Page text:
and added that "the church takes no official stand on it."
However, church officials, relatives and police said Coenan had been under
medical supervision during the two months of confinement.
Young, asked whether the family was applying the "Introspection Rundown,"
said, "I'm just becoming abreast of the situation. So far as what they
did, this is a sad and unfortunate case."
Detective Lundstrum, meanwhile, said the bulletin "may help explain what
the people were doing, but the information has absolutely no legal bearing
on the case."
Detectives visited Marianne Coenan several times this week at a private
psychiatric hospital in Pomona, Lundstrum said. Coenan appeared to be in
fair physical condition, and "she had some lucid moments, but she still
has not been able to concentrate," the detective said.
"I haven't talked to her yet about the case," Lundstrum said. "She is not
ready to be questioned. She says things to herself, most of which I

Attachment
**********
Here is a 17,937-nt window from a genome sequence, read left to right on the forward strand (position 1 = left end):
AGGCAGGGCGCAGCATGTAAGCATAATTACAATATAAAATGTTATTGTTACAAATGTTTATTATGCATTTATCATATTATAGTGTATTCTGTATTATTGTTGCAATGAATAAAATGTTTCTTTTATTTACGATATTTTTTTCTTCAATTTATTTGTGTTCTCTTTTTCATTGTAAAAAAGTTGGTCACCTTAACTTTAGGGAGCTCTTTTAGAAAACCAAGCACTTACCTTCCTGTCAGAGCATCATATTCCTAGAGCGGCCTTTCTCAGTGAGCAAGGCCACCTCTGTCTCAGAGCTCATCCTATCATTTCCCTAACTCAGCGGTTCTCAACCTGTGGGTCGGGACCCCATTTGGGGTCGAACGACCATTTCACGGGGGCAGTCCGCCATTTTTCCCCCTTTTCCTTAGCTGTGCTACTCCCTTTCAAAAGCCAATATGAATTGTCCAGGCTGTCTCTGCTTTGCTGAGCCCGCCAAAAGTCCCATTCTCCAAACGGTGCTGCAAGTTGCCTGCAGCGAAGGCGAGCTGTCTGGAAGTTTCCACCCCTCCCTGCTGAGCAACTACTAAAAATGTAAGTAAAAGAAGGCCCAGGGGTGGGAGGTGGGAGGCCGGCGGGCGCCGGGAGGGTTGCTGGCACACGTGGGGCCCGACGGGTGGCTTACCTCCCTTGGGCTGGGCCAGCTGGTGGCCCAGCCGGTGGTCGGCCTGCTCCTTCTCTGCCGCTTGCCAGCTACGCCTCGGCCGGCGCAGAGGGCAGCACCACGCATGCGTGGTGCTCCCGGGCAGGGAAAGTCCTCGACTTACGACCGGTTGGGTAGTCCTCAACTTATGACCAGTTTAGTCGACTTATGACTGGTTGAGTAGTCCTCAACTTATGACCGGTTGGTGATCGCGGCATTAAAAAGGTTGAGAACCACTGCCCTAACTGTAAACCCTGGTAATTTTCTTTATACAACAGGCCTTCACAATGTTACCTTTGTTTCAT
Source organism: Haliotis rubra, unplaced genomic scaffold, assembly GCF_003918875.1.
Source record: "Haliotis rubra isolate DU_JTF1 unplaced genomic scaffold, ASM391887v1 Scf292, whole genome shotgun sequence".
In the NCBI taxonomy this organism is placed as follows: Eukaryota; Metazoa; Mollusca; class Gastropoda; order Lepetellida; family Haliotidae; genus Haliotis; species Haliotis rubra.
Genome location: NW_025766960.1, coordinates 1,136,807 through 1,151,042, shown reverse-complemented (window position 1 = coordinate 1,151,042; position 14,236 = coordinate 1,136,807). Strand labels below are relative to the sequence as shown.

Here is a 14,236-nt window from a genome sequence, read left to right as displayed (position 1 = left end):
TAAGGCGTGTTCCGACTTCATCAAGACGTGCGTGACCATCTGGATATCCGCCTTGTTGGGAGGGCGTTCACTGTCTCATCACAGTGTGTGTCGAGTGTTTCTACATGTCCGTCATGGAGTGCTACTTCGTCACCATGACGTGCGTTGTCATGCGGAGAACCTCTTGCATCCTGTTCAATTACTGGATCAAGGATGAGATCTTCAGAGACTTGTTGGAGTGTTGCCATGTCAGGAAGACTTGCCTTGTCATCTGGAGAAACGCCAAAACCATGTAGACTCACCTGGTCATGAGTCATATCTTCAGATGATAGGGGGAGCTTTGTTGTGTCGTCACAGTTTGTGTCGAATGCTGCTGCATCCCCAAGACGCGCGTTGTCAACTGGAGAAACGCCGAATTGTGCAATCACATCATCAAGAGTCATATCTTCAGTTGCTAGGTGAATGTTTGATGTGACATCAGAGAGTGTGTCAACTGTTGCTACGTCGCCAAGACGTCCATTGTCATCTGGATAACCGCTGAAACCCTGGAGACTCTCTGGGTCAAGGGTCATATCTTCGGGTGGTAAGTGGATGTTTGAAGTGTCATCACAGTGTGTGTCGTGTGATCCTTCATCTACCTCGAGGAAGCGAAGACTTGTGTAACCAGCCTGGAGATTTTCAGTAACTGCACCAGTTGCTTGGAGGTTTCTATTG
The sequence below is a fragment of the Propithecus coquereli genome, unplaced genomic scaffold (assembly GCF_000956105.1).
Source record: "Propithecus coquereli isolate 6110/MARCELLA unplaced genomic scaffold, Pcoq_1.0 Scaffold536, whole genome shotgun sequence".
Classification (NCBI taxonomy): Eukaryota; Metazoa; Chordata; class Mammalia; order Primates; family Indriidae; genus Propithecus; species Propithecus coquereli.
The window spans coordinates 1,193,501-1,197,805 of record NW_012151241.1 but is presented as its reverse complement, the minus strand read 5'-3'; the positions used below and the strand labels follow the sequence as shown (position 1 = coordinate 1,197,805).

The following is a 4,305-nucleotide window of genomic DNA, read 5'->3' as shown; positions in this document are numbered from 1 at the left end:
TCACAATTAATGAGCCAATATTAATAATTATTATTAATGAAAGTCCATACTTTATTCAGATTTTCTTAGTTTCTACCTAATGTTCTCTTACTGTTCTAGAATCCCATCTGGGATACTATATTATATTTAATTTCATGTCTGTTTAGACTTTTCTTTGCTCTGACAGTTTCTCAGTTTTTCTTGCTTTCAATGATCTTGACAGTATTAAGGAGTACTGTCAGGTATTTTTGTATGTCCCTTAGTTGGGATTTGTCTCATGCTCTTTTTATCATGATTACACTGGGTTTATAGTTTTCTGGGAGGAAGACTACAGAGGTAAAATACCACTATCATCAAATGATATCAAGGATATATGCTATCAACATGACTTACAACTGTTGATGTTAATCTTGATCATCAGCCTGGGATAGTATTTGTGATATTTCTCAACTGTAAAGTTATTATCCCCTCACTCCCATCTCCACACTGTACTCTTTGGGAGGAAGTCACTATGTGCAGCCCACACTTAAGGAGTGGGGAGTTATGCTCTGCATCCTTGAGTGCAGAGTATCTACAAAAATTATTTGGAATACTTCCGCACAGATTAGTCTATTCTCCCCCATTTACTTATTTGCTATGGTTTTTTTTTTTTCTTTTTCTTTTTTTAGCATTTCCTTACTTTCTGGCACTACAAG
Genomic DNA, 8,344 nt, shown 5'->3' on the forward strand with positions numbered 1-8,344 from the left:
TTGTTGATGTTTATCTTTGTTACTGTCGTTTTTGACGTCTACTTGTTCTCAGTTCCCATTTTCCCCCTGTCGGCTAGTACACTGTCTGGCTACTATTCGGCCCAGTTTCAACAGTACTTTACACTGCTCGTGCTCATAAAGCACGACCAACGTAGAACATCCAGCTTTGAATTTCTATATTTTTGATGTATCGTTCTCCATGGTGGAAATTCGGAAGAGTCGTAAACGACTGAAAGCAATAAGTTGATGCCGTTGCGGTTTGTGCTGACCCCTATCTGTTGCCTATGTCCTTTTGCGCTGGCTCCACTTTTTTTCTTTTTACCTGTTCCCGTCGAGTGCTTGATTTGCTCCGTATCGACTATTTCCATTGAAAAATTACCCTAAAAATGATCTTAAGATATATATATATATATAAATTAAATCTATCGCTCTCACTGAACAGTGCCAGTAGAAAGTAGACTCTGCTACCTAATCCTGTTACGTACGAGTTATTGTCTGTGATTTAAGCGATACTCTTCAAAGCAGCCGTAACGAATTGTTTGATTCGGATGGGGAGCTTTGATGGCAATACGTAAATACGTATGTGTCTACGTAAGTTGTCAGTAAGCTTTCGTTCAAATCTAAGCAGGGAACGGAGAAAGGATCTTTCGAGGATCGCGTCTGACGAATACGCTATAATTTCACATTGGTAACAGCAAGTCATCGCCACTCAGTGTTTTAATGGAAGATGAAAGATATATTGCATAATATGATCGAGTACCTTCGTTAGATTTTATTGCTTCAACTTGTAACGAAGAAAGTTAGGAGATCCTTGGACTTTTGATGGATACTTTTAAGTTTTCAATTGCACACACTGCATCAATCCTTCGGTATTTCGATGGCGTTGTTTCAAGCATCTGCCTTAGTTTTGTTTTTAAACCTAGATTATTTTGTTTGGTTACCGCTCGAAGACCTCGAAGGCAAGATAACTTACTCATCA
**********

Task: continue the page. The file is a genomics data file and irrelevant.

Relatives told police that her condition deteriorated over the past year,
during which time she had been taken to several doctors.
One of those physicians was James R. Privitera, a Covina nutritionist and
allergist. Coenan was brought to his office two months ago, and he
recommended a CAT scan, which is a medical imaging procedure, Privitera
The doctor declined to discuss the case in detail, citing the need to
protect the patient's privacy. Privitera said he told the police
investigators he would discuss the case with them if they obtained a court
Privitera was placed on medical probation in 1980 after prescribing the
controversial drug laetrile to cancer patients. In 1987, the state moved
to revoke his probation and end his practice. Privitera has denied the
allegations, and the case against him is pending.
Privitera said he has no connection to Scientology and the church has
never steered patients to his practice.
Detectives said charges against Edwin Coenan must be formally filed by
Thursday. At that time, charges against any other suspects will be filed,
if there are any, Lundstrum said.